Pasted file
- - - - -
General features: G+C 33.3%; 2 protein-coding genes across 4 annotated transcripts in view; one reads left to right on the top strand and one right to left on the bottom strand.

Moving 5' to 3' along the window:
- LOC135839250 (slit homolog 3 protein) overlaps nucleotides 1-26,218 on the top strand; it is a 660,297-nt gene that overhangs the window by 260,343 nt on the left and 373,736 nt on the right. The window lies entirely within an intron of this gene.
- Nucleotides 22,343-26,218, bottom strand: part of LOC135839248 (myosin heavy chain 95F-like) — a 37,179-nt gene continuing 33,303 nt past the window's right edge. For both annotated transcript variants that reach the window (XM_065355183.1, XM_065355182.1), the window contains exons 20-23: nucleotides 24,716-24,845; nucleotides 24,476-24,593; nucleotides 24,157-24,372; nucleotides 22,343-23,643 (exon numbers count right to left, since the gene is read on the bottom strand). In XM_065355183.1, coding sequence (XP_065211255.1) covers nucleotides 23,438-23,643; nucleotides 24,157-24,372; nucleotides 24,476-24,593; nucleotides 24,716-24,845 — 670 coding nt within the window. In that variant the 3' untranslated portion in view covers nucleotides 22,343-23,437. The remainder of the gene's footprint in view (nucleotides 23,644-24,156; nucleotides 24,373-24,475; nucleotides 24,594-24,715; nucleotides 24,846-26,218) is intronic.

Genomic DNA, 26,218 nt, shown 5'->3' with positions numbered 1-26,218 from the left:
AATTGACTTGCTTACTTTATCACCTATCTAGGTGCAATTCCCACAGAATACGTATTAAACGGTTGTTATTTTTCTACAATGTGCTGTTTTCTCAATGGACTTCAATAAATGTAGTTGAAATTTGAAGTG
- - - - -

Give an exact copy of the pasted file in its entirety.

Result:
General features: G+C 33.3%; 2 protein-coding genes across 4 annotated transcripts in view; one reads left to right on the top strand and one right to left on the bottom strand.

Moving 5' to 3' along the window:
- LOC135839250 (slit homolog 3 protein) overlaps nucleotides 1-26,218 on the top strand; it is a 660,297-nt gene that overhangs the window by 260,343 nt on the left and 373,736 nt on the right. The window lies entirely within an intron of this gene.
- Nucleotides 22,343-26,218, bottom strand: part of LOC135839248 (myosin heavy chain 95F-like) — a 37,179-nt gene continuing 33,303 nt past the window's right edge. For both annotated transcript variants that reach the window (XM_065355183.1, XM_065355182.1), the window contains exons 20-23: nucleotides 24,716-24,845; nucleotides 24,476-24,593; nucleotides 24,157-24,372; nucleotides 22,343-23,643 (exon numbers count right to left, since the gene is read on the bottom strand). In XM_065355183.1, coding sequence (XP_065211255.1) covers nucleotides 23,438-23,643; nucleotides 24,157-24,372; nucleotides 24,476-24,593; nucleotides 24,716-24,845 — 670 coding nt within the window. In that variant the 3' untranslated portion in view covers nucleotides 22,343-23,437. The remainder of the gene's footprint in view (nucleotides 23,644-24,156; nucleotides 24,373-24,475; nucleotides 24,594-24,715; nucleotides 24,846-26,218) is intronic.

Genomic DNA, 26,218 nt, shown 5'->3' with positions numbered 1-26,218 from the left:
AATTGACTTGCTTACTTTATCACCTATCTAGGTGCAATTCCCACAGAATACGTATTAAACGGTTGTTATTTTTCTACAATGTGCTGTTTTCTCAATGGACTTCAATAAATGTAGTTGAAATTTGAAGTG